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Source: Rochester Democrat and Chronicle

Changing lake levels a concern

Regulation change could bring water even farther inland

BY MEAGHAN M. MCDERMOTT
STAFF WRITER

Posted: June 12, 2013
Originally Published: June 12, 2013

HAMLIN — When Cheryl and Bob Stevens built their dream home on the Lake Ontario shore in 2005, nearly 70 feet of beach stretched between their back porch and the water line.

“But that first winter we moved in, we just had all these west winds, and the lake took all of that away, the whole 67 feet,” said Cheryl Stevens. “And, there was 25 feet of that that we’d covered with dirt and planted grass, and it took all of that away too.”

In 2012, Stevens counted 71 separate times the lake came far enough inland that waves battered the concrete of her home’s foundation.

“We know it’s strong, we joke that the house is built like a cruise ship, but when we built, none of us could predict that we would end up having water right up against the house as much as we have,” she said.

At issue for the Stevens — and many other lakeshore residents — are plans by the U.S.-Canadian panel that oversees the lake’s levels to revise its regulatory guidelines, which have remained unchanged since the late 1950s.

The International Joint Commission on Thursday will release a new proposal for managing water levels and flows on Lake Ontario and the St. Lawrence River. This will be the sixth time the agency has released such a proposal since it began working to revise the 1958 guidelines more than a decade ago.

Frank Bevacqua, agency spokesman, said the IJC will release a revised version of a proposal released in January 2012, commonly known as BV7. That plan, lauded by conservationists, called for more natural fluctuations in the lake’s levels.

But it was decried by property owners along the lake’s southern shores as relying on old data and possibly accelerating erosion, damaging seawalls and endangering vital infrastructure.

“I think they have to go back to the drawing board because their data is inaccurate,” said lake resident Dan Barletta of Greece, noting that previously IJC has said higher highs and lower lows could lead to as much as $4.5 million in additional annual property damage costs. He said that figure relied on assessment data that’s now a decade old. “At the very least, I think they’re going to have to spread the damages around lake so there’s no disproportionate loss to any one sector. This $4.5 million for the southern side of the lakeshore is a disproportionate loss.”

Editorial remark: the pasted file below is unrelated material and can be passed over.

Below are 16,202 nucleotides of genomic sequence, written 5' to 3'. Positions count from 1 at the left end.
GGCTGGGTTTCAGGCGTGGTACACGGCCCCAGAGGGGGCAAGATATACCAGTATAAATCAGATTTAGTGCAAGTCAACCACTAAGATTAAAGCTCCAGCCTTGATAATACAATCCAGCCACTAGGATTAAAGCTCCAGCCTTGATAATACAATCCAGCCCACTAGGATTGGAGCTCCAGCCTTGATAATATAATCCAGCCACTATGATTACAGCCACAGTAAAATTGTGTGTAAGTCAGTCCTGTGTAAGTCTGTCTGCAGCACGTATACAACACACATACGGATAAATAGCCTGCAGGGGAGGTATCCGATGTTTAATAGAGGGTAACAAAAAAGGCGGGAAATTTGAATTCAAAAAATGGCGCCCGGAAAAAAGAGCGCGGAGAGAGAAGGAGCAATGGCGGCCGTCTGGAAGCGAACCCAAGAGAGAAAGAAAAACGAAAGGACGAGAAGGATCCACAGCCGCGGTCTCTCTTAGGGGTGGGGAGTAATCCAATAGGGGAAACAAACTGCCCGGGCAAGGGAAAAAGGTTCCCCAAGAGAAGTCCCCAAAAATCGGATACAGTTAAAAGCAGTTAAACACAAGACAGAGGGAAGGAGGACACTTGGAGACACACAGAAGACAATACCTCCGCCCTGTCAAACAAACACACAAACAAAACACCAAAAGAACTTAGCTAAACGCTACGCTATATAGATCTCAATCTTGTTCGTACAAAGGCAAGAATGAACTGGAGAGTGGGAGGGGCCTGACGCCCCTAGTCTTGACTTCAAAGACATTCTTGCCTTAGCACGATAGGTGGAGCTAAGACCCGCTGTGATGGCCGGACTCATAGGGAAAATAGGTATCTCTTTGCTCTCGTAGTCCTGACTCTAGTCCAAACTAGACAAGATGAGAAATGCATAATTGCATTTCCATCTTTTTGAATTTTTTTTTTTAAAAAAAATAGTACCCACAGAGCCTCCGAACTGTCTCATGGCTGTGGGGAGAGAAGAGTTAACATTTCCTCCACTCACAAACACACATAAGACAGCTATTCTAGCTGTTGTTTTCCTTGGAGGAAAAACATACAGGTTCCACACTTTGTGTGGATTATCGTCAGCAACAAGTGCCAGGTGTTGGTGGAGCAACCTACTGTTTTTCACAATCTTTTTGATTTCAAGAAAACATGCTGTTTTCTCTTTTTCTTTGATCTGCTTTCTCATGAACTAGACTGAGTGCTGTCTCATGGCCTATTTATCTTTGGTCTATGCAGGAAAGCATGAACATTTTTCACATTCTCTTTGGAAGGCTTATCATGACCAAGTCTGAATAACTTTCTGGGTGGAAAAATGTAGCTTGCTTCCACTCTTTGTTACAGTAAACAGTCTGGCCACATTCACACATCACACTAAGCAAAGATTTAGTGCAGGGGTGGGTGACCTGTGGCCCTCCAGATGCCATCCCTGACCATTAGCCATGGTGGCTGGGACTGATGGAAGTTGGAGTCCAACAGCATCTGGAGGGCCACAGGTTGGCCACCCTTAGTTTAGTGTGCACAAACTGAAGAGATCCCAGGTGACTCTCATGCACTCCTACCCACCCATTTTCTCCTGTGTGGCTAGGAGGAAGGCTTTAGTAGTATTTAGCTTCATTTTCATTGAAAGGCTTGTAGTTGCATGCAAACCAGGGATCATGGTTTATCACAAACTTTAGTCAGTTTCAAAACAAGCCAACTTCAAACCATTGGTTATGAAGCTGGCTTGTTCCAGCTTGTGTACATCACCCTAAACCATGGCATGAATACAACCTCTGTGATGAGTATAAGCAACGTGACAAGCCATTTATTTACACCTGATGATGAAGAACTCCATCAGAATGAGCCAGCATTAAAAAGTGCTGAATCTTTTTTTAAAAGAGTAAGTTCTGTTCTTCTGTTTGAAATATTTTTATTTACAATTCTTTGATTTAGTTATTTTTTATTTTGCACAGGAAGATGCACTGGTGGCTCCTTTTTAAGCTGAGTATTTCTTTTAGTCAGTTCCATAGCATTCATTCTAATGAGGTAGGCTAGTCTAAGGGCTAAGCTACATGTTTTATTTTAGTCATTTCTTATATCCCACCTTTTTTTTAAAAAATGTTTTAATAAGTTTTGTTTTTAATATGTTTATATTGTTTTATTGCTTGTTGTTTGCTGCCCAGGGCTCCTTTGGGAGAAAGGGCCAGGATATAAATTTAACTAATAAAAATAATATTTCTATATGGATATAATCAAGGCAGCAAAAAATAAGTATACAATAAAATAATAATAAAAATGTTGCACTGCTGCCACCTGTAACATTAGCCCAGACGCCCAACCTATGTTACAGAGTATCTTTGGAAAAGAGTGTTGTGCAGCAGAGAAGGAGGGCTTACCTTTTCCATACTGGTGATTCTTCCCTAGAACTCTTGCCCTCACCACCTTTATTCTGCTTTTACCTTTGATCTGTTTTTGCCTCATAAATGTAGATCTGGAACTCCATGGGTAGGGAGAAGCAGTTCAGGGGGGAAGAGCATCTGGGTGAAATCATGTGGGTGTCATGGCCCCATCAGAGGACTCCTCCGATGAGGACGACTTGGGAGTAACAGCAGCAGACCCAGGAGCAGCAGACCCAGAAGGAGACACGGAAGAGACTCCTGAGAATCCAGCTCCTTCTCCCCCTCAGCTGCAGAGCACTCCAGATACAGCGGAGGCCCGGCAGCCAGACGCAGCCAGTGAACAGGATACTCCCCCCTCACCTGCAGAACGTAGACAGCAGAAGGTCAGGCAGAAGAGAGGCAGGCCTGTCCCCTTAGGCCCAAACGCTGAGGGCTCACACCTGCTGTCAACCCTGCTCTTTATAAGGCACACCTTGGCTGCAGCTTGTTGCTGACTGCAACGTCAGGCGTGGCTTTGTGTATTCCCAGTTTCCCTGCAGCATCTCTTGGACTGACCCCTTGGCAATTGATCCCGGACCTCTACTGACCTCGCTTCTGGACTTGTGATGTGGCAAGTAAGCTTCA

While he would not divulge any specifics, Bevacqua said the plan slated for release Thursday “does address the needs of all the interests in the basin as required under the treaty, responds to comments we heard and does perform better for the coastal residents.”

But conservation groups say there’s already been disproportionate loss for the ecosystem.

“The current plan has decimated the habitats along the lake and river,” said Brian Smith, spokesman for Citizens Campaign for the Environment, a grass-roots group that strongly supports the BV7 proposal. “Going back to more natural levels and flows means restoring tens of thousands of acres of critical habitat.”

Jim Howe, executive director of the Nature Conservancy of Central and Western New York, said the BV7 plan was a “modern, balanced approach with significant environmental benefits.”

He said his group supports bringing more variability to the lake levels, and believes that can be done in a way that truly balances the benefits and gains for all interests.

“So often, we see this issue portrayed as the environment versus shoreline property owners, but that’s a false construct,” he said. “Having a healthy environment is necessary for all of us to prosper, property owners, boaters, anglers, business owners. Fifty years ago, when the water level plan was developed, we never realized what stabilization of the lake would do to the lake.”

Breeding grounds for native species such as the northern pike and black tern have been devastated by the stability, he said.

While it’s not possible to fully control the level of a body of water as big as Lake Ontario, the IJC regulates the levels as best it can by adjusting the amount of water released through giant dams on the St. Lawrence River.

Since 1958, the IJC has generally kept the lake from going any higher than 247.3 feet or any lower than 243.3 feet. The BV7 plan would have increased the maximum high to 248.5 feet and reduced the minimum low to 241.4 feet.

Cheryl Stevens said she’d prefer no changes to the 1958 plan at all — especially given how often the waves reach her house. But, if changes have to be made, she’d rather there be no change to the water level top end. That way, a new plan won’t cause additional property damage.

Barring that, said Bob Stevens, another good alternative would be for the agency to enact and find funding for mitigation measures that would protect lakeshore properties from damage.

Bevacqua said public hearings on the plan to be released Thursday will be held in mid-July.

From there, Bevacqua said, the commissioners will review comments and input from the hearings, then make recommendations to the U.S. and Canadian federal governments.